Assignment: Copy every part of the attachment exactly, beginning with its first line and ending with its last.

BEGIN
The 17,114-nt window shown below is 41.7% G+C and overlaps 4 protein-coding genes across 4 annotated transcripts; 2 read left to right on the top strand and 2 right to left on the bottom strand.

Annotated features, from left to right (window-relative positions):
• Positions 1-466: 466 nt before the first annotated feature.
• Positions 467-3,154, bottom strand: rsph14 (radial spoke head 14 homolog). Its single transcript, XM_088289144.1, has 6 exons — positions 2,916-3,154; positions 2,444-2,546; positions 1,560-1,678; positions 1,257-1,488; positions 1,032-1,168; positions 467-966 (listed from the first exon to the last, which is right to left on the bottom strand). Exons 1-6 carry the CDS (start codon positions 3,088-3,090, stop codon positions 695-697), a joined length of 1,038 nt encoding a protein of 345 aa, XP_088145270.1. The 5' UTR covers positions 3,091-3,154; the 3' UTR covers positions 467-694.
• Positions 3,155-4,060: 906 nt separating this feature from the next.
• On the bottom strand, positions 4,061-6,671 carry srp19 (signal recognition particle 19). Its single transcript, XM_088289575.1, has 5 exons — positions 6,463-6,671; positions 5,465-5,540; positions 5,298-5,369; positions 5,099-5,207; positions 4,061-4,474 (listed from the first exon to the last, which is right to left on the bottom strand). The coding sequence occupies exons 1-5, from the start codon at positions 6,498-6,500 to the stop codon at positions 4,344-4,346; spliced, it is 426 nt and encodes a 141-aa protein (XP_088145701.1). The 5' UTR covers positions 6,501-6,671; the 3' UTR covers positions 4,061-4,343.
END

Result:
The 17,114-nt window shown below is 41.7% G+C and overlaps 4 protein-coding genes across 4 annotated transcripts; 2 read left to right on the top strand and 2 right to left on the bottom strand.

Annotated features, from left to right (window-relative positions):
• Positions 1-466: 466 nt before the first annotated feature.
• Positions 467-3,154, bottom strand: rsph14 (radial spoke head 14 homolog). Its single transcript, XM_088289144.1, has 6 exons — positions 2,916-3,154; positions 2,444-2,546; positions 1,560-1,678; positions 1,257-1,488; positions 1,032-1,168; positions 467-966 (listed from the first exon to the last, which is right to left on the bottom strand). Exons 1-6 carry the CDS (start codon positions 3,088-3,090, stop codon positions 695-697), a joined length of 1,038 nt encoding a protein of 345 aa, XP_088145270.1. The 5' UTR covers positions 3,091-3,154; the 3' UTR covers positions 467-694.
• Positions 3,155-4,060: 906 nt separating this feature from the next.
• On the bottom strand, positions 4,061-6,671 carry srp19 (signal recognition particle 19). Its single transcript, XM_088289575.1, has 5 exons — positions 6,463-6,671; positions 5,465-5,540; positions 5,298-5,369; positions 5,099-5,207; positions 4,061-4,474 (listed from the first exon to the last, which is right to left on the bottom strand). The coding sequence occupies exons 1-5, from the start codon at positions 6,498-6,500 to the stop codon at positions 4,344-4,346; spliced, it is 426 nt and encodes a 141-aa protein (XP_088145701.1). The 5' UTR covers positions 6,501-6,671; the 3' UTR covers positions 4,061-4,343.